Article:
Natural gas firm fights legislation

MONTPELIER — The state’s sole natural gas utility and a natural gas trucking company spoke out last week against bills aiming to limit the fossil fuel market, which they say would limit their ability to provide service to more Vermonters.
One of the bills, H.51, would ban new fossil fuel infrastructure with the aim of reducing the state’s reliance on fossil fuels and lowering greenhouse gas emissions. As Vermont does not have any oil pipelines, the bill targets natural gas.
The legislation lingered in committees for most of this legislative session. However, on Tuesday, the same day activists in a climate march arrived at the Statehouse to push for a fossil fuel infrastructure ban, lawmakers announced they would be holding a public hearing on the legislation later this month.
Don Rendall, CEO of Vermont Gas, told members of the House Energy and Technology Committee that Vermonters who heat with natural gas emit 300,000 fewer metric tons of carbon dioxide a year than if they were heating with propane or oil.
“Our infrastructure can and will play an important role in Vermont achieving its clean energy goals,” he said Thursday.
Vermont Gas has also been developing a program that allows customers to pay extra for “renewable attributes” of natural gas from methane generated by landfill in Canada.
Tom Murray, vice president at Vermont Gas, talked about the company’s plans to expand that program by using methane from farms and wastewater treatment plants in Vermont. He showed committee members a slide of a proposed green distribution line that would allow the utility to tap into a methane digester at Goodrich Farm, a 1,000 head dairy farm in Middlebury.
“I’m not sure what the rationale (is), you know, to send that message that you want to ban new fossil fuel infrastructure” to meet climate goals, he told the committee toward the end of his testimony.
But lawmakers and environmental activists pushing for the bill say they are concerned about natural gas’ methane emissions and impacts to communities where gas is extracted and piped through.
Those concerns were exacerbated by natural gas explosions at homes in northeastern Massachusetts in September last year, spurring Vermont’s Department of Public Service to call for increased scrutiny of the safety of Vermont Gas infrastructure.
Democratic leaders in the House have said they will be gauging support over the next few weeks for the fossil fuel infrastructure ban. Rep. Timothy Briglin, D-Thetford, chair of House Energy and Technology Committee, has said he will not move out bills that don’t have enough support to prevail on the House floor.
Rep. Mary Sullivan, D-Burlington, lead sponsor of H.51, said in an interview Thursday that the time has come to stop making “long-term investments into fossil fuel.” Sullivan and Julie Macuga, an organizer with non-profit 350Vermont, both expressed concerns over methane leaks.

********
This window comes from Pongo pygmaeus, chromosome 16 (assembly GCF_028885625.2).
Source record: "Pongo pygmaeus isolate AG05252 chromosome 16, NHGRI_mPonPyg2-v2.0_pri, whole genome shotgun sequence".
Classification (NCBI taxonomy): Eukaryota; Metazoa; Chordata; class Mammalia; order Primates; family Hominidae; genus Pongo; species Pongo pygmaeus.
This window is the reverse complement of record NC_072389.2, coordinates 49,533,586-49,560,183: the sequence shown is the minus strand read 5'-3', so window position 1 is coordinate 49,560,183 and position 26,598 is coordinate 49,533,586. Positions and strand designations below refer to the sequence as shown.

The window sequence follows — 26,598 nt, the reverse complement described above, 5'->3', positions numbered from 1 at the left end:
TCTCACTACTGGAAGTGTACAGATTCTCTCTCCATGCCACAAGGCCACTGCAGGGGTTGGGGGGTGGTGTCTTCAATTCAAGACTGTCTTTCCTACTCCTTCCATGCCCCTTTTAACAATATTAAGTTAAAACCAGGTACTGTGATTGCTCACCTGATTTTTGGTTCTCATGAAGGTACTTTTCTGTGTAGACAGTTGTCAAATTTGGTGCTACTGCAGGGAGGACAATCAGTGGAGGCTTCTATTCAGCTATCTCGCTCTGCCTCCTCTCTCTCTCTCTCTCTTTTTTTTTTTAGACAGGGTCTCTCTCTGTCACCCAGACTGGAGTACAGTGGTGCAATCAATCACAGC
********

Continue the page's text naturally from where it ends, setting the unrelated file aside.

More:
Although methane — the main component of natural gas — breaks down quicker in the atmosphere than carbon dioxide, it is far more efficient at trapping radiation.
“Even a minuscule amount of leakage at any point in the system” is bad, Macuga said Thursday.
Murray said during testimony that the utility monitors for and fixes methane leaks. He referenced a study by the Environmental Defense Fund that shows a low number of leaks in Burlington compared to other cities.
Rep. Scott Campbell, D-St. Johnsbury, asked where the company buys natural gas from. Murray said the utility purchases gas on the market but that they have plans to procure “responsibly produced” natural gas. Vermont Gas hooks into the TransCanada pipeline in Highgate.
The committee is also considering a bill, H.175, that would prohibit utilities from using eminent domain to procure land for fossil fuel infrastructure in new service territory.
Vermont Gas came under fire from activists for using eminent domain to secure land from some landowners and the town of Hinesburg to build its Addison County pipeline.
During testimony Thursday, April 11, Murray said that Vermont Gas had only used eminent domain “a few times” as a last resort in the past 25 years. But he added that taking that option away could be problematic for the utility down the line.
Rep. Mari Cordes, D-Lincoln, said she sponsored the bill because of her experience with Addison County residents who opposed the pipeline expansion. The bill’s unofficial title is the Nate Palmer bill after a Monkton couple who successfully convinced the company to reroute the pipeline away from their farm, she said.
Cordes added that, unless you’re wealthy, it’s “impossible to fight an eminent domain action.”
A third fossil fuel bill, H.214, that has been introduced this session would require the Public Utility Commission to consider the effects of leakage and groundwater contamination when determining whether to permit a natural gas facility.
The House Energy and Technology Committee will be holding a public hearing at 5 p.m. on April 23 in the Statehouse on all three fossil fuel infrastructure bills.

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